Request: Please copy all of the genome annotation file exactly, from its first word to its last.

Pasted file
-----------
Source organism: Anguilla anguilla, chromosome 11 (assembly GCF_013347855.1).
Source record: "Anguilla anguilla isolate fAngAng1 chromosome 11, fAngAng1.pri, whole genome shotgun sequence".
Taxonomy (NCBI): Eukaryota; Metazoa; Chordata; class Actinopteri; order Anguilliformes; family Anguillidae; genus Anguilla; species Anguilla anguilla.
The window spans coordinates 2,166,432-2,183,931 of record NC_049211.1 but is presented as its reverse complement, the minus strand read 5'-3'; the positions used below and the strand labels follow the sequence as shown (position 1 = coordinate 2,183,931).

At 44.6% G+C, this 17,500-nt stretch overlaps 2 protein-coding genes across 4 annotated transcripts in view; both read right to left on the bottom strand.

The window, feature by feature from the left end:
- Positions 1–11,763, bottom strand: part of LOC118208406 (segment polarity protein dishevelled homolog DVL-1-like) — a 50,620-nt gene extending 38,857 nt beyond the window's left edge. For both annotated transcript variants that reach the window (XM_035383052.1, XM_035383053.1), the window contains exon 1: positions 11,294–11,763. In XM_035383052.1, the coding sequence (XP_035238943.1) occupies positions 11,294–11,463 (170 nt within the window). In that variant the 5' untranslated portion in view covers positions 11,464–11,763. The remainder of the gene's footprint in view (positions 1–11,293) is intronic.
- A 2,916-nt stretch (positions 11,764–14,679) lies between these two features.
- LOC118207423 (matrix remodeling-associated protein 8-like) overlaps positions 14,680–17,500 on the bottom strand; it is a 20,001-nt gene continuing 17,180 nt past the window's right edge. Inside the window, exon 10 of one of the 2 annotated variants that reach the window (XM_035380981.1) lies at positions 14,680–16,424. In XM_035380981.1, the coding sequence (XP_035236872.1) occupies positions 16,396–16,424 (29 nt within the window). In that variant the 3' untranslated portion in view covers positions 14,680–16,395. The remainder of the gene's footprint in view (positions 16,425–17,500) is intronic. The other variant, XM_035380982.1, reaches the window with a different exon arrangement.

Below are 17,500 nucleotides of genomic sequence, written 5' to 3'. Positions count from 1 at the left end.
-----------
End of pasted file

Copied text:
Source organism: Anguilla anguilla, chromosome 11 (assembly GCF_013347855.1).
Source record: "Anguilla anguilla isolate fAngAng1 chromosome 11, fAngAng1.pri, whole genome shotgun sequence".
Taxonomy (NCBI): Eukaryota; Metazoa; Chordata; class Actinopteri; order Anguilliformes; family Anguillidae; genus Anguilla; species Anguilla anguilla.
The window spans coordinates 2,166,432-2,183,931 of record NC_049211.1 but is presented as its reverse complement, the minus strand read 5'-3'; the positions used below and the strand labels follow the sequence as shown (position 1 = coordinate 2,183,931).

At 44.6% G+C, this 17,500-nt stretch overlaps 2 protein-coding genes across 4 annotated transcripts in view; both read right to left on the bottom strand.

The window, feature by feature from the left end:
- Positions 1–11,763, bottom strand: part of LOC118208406 (segment polarity protein dishevelled homolog DVL-1-like) — a 50,620-nt gene extending 38,857 nt beyond the window's left edge. For both annotated transcript variants that reach the window (XM_035383052.1, XM_035383053.1), the window contains exon 1: positions 11,294–11,763. In XM_035383052.1, the coding sequence (XP_035238943.1) occupies positions 11,294–11,463 (170 nt within the window). In that variant the 5' untranslated portion in view covers positions 11,464–11,763. The remainder of the gene's footprint in view (positions 1–11,293) is intronic.
- A 2,916-nt stretch (positions 11,764–14,679) lies between these two features.
- LOC118207423 (matrix remodeling-associated protein 8-like) overlaps positions 14,680–17,500 on the bottom strand; it is a 20,001-nt gene continuing 17,180 nt past the window's right edge. Inside the window, exon 10 of one of the 2 annotated variants that reach the window (XM_035380981.1) lies at positions 14,680–16,424. In XM_035380981.1, the coding sequence (XP_035236872.1) occupies positions 16,396–16,424 (29 nt within the window). In that variant the 3' untranslated portion in view covers positions 14,680–16,395. The remainder of the gene's footprint in view (positions 16,425–17,500) is intronic. The other variant, XM_035380982.1, reaches the window with a different exon arrangement.

Below are 17,500 nucleotides of genomic sequence, written 5' to 3'. Positions count from 1 at the left end.